Life is always a series of connections of relationships. Naturally, we want relationships of meaning, of happiness, and of growth. Not all relationships are like that. Most of the time, my team and I deal with folks who have difficult relationships with loved ones. Navigating these relationships often results in stress, tension, and anxiety that negatively impact your mood and expose you to unpleasant emotional toxicity.
Family Coaching Program
The S.T.O.P. Model
When dealing with challenging difficult people, I try to remember everyone is doing the best they can and try not to judge their behavior no matter how impaired they are. I see them as simply making choices at that moment that try to preserve them without thinking of the mayhem that it causes others. Such is the case of Jack who experiences anxiety and depression along with abusing prescription drugs adrenal, Xanax, etc and mixing them with alcohol and other drugs. He is resistant to treatment and locked in his own world not listening but rather continuing to go in a circular motion.
While I may not be able to change the other person, how I and their families respond to their interactions can have a profound effect. Often I share with families
“The S.T.O.P, Model “ to Avoid Reactivity
- Stop Whatever you are doing or getting ready to say.
- Take 3 Deep Breaths.
- Observe how your Body Feels.
- Proceed with Kindness and Compassion No matter how challenging or difficult a relationship hitting Pause and reflecting before you talk will derail the heat of the moment.
Control dramas are frequently learned in childhood as a strategy of survival to get what you want. sometimes we never outgrow those childhood strategies we continue to throw temper tantrums so to speak and receive negative attention as that is the only way to get attention. When we realize that these are childhood patterns that we must work with we can give compassion as the person has never learned another way of relating.
If you’re dealing with a Workplace relationship, here is a resource from Forbes that outlines some techniques to be less emotionally reactive with difficult professional relationships.
Don’t Take it Personally
When you’re involved with a difficult person, it can feel like their words are a deliberate personal attack. This is not the case. Their reaction and behavior is not about you; it’s about them. Everyone is experiencing reality through personalized filters and perceptions of the world and your behavior is a direct result of those interpretations. When you realize the venom they are spewing is about them not whether you are a good or bad person, you are just a bit player in their drama. It becomes easier to navigate and you can affirm their feelings through reflective listening.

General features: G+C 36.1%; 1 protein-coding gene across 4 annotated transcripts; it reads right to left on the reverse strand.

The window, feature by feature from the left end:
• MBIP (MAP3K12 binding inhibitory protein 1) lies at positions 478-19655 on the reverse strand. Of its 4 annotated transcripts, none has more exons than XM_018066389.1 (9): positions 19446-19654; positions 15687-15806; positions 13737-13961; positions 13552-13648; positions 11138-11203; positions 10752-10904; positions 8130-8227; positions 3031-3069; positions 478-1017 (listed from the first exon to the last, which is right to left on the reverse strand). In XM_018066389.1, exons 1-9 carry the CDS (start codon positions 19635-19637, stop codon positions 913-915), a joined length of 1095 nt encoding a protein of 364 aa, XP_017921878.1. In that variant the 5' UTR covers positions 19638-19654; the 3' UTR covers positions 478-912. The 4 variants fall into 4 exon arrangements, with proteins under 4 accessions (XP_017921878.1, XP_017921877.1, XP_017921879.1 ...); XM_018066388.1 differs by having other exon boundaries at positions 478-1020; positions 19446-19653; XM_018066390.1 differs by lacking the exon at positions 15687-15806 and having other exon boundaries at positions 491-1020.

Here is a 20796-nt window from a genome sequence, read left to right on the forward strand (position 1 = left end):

This is at times hard for me to do. Being defenseless doesn’t mean you’re passive — you still maintain your personal opinion and perspective in a difficult situation — but rather than engaging with the intention of making the other person wrong, you consciously choose not to be an adversary of their negative. Being defenseless means you give up the need to be the smartest person in the room. You ask your ego and intellect to sit this one out and proceed with an open acceptance of the other person’s position. You don’t have to agree with their perspective (or even like it). The point of this process is to compassionately suspend your need to defend a particular point of view. An interaction with a difficult person doesn’t have to turn into a heated debate. Oftentimes, the other person simply needs to be heard. By allowing them to express themselves without resistance, they can fulfill that need and perhaps become more amicable. Establishing defenselessness creates space that allows for a more compassionate and peaceful interaction.
Walk Away if Necessary
Difficult people can often draw you into a field of negativity. If you feel like you can’t maintain your awareness and objectivity, there’s nothing wrong with removing yourself from the situation. A toxic exchange can leave you feeling physically depleted and emotionally exhausted; if the above options aren’t helping you deal with the difficult person, walk away. You don’t have anything to prove to anyone; there’s no need to martyr yourself on the relationship battleground. You may have the best intentions for the exchange, but sometimes the most evolutionary option is to set boundaries and consciously withdraw from the interaction. This isn’t about winning or losing, it’s about stepping away from a toxic environment that’s dampening your spirit. Detach from the difficult situation and trust the universe to work out the resolution.
Seize the Experience was an opportunity
As challenging as it is, dealing with a difficult person can be a learning experience. Embrace Curiosity and make sure you have a chance to process relationships mirror your inner world back to you, and help open your eyes to those things you may not want to see. The qualities in another that upset you are often those aspects of yourself that you possess.
Practice Compassion and Set Healthy Boundaries
Understand that we all must experience the consequences of our behavior. Sometimes that is rough.